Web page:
It’s been wryly said that the first rally came after the first twenty owners of “horseless carriages” met at a pub. Disclaimer: there may be little, if any, truth, to that but it is true that car rallying sprang into life very early in the history of the car. It is generally accepted that the first rally was the Monte Carlo Rally of 1911. The format, without the name as such, goes back even further, with the 1894 Paris – Rouen Horseless Carriage Competition.

As cars, or automobiles, developed, and the technology evolved, rallying grew in popularity. Worldwide, various formats grew, with perhaps the best known being the WRC, with intercontinental rallies also proving popular. All of these take money, and sometimes lots of it. So for those with an eye on the economic side?

Australia’s world renowned for the larrikin streak and sense of humour and with a strong aftermarket car culture various forms of rallying have come and gone. One of the newer ones has, at its heart, what Australia holds dear. Mateship. Called the Shitbox Rally, drivers have cars that hover around the $1000 and are driven on a variety of road surfaces. The funds raised go towards cancer research via the Cancer Council of Australia.

The rally has spawned a child, and this is called the Mystery Box Rally. One key component of the regulations is that the cars must be at least 25 years old. It will be a looped drive, starting and finishing at the same location, and in October of 2018 the rally began from Mildura, in Victoria.

Founded in 1887, the town is situated around 100 kilometres east of the South Australia/New South Wales/Victoria border and sits on the banks of the Murray River. It’s a beautiful little town and ideal for the rally start. The cause itself is identical to the Shitbox Rally, with funds raised (teams are asked and expected to raise a minimum of $3500) going towards cancer research. Teams cover incidentals such as registration fees, food and accommodation, and fuel for around 2,500 kilometres.

To add to the enjoyment and the struggle, the regulations stipulate that only two wheel drive cars can enter. All wheel and four wheel drive cars are excluded, as are historic and vintage vehicles. The organisers, with perhaps a wise eye, also stipulate that the car to be entered should be cost effective in the possibility of a breakdown. Smartly, the organisers limited each team to just two drivers, again with an eye on the potential for carrying passengers, they being those that have had a vehicle give the ultimate sacrifice.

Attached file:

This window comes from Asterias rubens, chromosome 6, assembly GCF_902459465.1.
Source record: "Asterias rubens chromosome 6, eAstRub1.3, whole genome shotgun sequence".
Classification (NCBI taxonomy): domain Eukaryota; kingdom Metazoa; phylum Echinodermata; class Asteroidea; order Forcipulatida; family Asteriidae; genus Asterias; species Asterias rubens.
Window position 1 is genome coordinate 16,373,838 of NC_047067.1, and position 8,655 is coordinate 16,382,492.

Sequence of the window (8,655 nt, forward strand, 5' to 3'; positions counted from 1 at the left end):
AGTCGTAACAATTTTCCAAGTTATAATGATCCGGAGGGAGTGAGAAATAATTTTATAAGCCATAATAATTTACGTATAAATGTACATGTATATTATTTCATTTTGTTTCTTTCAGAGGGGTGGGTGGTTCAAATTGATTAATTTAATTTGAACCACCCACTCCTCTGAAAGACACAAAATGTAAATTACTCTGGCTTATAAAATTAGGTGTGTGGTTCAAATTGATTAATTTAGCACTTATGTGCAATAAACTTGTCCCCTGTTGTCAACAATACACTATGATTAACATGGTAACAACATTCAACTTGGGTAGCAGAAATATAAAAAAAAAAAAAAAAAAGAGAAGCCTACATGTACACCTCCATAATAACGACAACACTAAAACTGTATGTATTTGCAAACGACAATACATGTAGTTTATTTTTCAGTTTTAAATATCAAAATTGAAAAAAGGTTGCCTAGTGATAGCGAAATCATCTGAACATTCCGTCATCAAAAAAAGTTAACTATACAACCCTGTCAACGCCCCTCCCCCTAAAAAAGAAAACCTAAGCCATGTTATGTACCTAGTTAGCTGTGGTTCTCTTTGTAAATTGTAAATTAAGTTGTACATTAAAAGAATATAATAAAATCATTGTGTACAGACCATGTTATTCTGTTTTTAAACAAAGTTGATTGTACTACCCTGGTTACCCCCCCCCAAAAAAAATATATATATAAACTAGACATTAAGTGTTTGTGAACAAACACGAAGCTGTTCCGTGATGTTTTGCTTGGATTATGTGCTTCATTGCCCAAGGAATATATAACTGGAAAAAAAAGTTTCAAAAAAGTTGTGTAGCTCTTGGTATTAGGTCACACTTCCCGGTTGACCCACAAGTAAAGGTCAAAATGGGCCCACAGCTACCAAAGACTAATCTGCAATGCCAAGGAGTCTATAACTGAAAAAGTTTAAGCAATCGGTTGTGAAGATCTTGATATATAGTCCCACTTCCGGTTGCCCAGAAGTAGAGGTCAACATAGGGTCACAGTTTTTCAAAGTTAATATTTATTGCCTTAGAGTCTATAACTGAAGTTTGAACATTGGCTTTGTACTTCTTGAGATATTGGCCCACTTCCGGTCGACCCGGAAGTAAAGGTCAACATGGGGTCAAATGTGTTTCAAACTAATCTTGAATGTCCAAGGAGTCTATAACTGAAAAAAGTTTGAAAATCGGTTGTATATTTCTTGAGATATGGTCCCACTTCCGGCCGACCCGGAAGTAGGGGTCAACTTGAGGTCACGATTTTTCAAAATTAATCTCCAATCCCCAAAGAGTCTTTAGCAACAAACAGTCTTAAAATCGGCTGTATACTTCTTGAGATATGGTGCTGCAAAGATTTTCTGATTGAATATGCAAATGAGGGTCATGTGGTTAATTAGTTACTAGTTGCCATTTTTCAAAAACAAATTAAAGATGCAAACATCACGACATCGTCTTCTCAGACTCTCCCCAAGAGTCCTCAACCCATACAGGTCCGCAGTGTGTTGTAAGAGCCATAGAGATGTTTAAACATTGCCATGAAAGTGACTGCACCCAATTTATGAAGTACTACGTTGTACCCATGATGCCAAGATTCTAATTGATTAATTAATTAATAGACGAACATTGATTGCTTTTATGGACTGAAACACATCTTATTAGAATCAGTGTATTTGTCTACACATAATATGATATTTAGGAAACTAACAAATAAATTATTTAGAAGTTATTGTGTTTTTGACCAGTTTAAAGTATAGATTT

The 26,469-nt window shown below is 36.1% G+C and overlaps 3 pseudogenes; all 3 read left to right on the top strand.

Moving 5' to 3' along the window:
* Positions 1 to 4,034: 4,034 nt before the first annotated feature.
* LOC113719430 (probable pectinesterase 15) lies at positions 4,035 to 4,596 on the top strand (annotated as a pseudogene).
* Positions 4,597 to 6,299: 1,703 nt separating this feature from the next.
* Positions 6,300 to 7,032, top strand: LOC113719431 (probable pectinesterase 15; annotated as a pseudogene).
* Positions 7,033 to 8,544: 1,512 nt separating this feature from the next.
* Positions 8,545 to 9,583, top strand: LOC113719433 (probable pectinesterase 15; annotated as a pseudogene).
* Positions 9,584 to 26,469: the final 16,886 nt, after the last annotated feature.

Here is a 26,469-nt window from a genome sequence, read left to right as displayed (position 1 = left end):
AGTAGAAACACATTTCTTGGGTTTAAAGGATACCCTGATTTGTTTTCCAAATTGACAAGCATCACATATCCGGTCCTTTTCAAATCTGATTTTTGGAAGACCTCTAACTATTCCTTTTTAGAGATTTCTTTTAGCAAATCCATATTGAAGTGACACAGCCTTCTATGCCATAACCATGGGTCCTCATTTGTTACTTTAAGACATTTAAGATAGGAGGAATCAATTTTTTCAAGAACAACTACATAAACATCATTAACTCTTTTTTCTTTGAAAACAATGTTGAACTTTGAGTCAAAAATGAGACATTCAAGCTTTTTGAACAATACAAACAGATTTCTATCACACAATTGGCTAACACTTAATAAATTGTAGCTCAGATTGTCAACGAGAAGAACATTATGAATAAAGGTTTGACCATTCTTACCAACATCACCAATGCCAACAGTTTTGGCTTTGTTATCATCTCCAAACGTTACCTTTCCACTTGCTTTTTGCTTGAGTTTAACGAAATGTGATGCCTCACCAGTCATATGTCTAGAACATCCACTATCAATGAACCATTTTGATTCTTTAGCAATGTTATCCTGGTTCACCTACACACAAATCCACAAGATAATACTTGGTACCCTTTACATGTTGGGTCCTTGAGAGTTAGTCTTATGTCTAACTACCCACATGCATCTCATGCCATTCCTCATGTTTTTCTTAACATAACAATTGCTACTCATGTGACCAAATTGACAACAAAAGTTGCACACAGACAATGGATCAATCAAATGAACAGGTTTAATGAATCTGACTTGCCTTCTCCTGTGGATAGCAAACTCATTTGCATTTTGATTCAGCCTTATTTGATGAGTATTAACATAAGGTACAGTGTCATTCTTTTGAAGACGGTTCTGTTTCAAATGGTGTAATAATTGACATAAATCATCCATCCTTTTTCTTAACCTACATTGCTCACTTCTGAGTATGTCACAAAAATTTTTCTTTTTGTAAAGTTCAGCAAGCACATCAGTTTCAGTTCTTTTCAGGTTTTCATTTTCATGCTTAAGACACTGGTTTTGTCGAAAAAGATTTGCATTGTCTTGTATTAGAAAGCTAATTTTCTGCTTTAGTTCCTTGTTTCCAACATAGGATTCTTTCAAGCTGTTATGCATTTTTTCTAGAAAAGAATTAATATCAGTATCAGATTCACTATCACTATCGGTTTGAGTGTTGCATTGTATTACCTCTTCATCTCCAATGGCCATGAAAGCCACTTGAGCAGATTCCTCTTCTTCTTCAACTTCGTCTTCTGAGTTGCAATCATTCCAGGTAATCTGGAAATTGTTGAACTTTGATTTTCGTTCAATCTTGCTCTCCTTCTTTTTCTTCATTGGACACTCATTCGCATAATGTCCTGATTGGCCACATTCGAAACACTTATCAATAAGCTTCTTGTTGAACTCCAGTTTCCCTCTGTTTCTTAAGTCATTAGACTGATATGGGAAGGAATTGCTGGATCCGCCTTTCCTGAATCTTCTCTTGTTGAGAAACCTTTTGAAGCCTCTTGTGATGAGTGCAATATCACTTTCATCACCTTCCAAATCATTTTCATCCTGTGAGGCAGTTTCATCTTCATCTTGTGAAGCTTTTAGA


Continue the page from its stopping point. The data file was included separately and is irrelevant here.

Drivers are kept in the dark as to the day’s route overnight – which adds the element of mystery, with information only provided to the teams early in the morning. And organizers are at pains to point out it’s not a race, as such. The winner is judged on how much was raised, the actual condition of the car (or, how hopeless it is), the joie de vivre the team exhibits, and literally anything that organisers decide on as the event progresses.

The 2018 Mystery Box Rally saw something in the order of over one hundred cars entered, ranging from a 1992 Toyota Camry wagon to a 1993 Ford Laser, from a 1990 Toyota Celica to a 1993 Holden Commodore wagon. Most teams reached their minimum $3500 amount, with Jasmine Brill & Felicity Pollock, in Fergus, a 1992 Mazda 626, raising $13,607 under the team name of “All The Gear And No Idea”.

“Two Burkes In A Merc”, Paul Marsh and John Koerner rallied a 1989 Mercedes-Benz 300C and snared $11,700, whilst Lindsay and Nicholas McAulley raked in $5725 in their 1982 Volvo 244GL, an unbreakable car if there is one.

This year’s rally raised over $367K, with a guaranteed minimum 80% going towards cancer research. If this looks like something that appeals, register here: https://www.mysteryboxrally.com.au/contact/

Have you ever entered the Mystery Box Rally and have a story to tell? Head over to the Rare Spares Facebook page and let us know all about it in the comments section below this article!